You ARE growing muscle when you do mobility training. Not only are you growing muscle, but you are setting yourself up to grow even MORE muscle down the line because you’re connecting with your body on a whole new level. When you increase that mind-muscle connection through training your full range, you are increasing the likelihood that you’ll fire the muscles you want to during your movements. Once you increase the dominance of a certain exercise to where you want, you can sufficiently perform that exercise and get them gains! Take a 1 Arm Row for instance. It’s very easy to allow the bicep and shoulder to take over this movement and leave the lat (the target of this exercise in this context) almost completely out of it. If you don’t have ample external rotation in your shoulder, you may not be able to hit that lat as well because you can’t setup your shoulder to properly activate your lat. So by increasing the mobility of your shoulder, you are thereby increasing the ability to work your back.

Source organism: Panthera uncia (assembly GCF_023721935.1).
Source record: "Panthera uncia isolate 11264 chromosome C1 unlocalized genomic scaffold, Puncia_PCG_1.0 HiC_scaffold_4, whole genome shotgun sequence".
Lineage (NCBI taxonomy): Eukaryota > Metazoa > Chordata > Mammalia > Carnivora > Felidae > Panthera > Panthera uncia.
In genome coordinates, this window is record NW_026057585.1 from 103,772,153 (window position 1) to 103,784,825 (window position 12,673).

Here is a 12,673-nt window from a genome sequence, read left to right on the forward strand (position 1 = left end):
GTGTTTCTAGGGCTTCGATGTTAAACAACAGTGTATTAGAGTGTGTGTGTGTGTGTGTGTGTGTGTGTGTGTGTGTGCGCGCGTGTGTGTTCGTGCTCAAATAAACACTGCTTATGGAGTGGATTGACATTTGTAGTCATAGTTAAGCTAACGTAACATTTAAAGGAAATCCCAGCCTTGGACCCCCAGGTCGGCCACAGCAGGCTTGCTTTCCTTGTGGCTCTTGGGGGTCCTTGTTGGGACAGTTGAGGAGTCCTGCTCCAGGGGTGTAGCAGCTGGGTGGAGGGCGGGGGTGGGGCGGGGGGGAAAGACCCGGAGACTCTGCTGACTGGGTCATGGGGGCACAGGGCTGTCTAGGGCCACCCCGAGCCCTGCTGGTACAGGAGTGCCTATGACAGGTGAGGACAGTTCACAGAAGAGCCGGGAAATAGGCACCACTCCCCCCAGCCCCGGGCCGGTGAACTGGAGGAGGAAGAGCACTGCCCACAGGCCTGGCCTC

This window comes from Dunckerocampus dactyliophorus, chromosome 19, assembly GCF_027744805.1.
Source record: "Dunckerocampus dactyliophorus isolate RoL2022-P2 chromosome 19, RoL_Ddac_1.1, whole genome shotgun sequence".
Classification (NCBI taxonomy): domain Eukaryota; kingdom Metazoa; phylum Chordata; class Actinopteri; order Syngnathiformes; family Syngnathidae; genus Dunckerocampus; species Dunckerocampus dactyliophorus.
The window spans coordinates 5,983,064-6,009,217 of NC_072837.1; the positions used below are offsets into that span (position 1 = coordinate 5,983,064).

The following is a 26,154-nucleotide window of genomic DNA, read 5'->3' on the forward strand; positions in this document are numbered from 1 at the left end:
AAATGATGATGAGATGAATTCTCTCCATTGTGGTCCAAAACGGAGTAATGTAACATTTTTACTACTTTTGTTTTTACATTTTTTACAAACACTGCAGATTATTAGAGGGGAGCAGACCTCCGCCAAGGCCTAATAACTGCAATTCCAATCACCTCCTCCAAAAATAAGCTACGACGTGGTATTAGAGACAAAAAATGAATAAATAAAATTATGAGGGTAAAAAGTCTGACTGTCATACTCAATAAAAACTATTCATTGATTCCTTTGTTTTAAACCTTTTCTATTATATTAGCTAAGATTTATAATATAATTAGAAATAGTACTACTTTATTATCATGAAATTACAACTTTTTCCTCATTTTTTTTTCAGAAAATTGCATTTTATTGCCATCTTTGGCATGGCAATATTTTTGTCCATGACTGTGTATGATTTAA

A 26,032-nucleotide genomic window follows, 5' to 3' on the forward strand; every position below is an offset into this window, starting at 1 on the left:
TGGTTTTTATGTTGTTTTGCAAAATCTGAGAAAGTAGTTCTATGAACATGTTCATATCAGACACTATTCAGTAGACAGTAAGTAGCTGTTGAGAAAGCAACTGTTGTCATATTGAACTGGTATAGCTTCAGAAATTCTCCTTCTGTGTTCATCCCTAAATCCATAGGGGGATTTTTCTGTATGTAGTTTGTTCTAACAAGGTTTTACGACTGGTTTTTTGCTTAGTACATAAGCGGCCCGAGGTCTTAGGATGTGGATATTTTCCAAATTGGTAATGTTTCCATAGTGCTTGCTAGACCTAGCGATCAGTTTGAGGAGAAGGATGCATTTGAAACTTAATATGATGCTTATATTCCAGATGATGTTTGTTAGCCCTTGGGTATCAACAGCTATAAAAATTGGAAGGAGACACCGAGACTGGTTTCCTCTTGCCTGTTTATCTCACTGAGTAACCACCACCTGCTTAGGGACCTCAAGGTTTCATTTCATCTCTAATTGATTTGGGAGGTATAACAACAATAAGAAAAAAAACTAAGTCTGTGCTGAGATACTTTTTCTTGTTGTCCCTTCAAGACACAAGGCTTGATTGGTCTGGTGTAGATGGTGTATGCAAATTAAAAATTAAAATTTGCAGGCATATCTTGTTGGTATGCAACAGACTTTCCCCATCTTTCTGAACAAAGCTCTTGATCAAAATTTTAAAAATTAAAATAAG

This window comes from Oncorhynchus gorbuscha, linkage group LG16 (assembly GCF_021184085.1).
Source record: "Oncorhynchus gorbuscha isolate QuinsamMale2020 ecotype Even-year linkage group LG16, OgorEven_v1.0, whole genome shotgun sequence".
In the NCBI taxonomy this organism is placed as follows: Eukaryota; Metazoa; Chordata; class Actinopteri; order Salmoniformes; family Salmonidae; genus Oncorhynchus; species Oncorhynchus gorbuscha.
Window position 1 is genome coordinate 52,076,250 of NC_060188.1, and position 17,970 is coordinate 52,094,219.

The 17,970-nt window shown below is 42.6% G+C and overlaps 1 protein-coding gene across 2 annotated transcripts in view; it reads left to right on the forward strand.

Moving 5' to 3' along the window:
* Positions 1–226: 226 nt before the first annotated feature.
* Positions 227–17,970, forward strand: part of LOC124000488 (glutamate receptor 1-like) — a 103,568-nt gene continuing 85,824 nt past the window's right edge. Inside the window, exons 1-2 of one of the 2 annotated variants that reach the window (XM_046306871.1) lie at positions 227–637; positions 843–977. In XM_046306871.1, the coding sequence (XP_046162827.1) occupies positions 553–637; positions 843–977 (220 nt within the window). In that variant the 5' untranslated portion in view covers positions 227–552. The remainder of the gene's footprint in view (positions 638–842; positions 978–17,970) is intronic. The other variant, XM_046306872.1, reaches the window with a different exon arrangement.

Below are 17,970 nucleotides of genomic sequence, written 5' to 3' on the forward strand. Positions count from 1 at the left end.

Mobility Training Frees Your Movement

Mobility Training opens up your capability for new movements that challenge your body in a new way. One of the methods of hypertrophy is Mechanical Loading or lifting heavy with compound movements forcing multiple muscle fibers to engage simultaneously. This technique has been proven time and time again for muscle growth. But here’s the thing: without mobility training you CANNOT do these movements and see more muscle growth.

Why?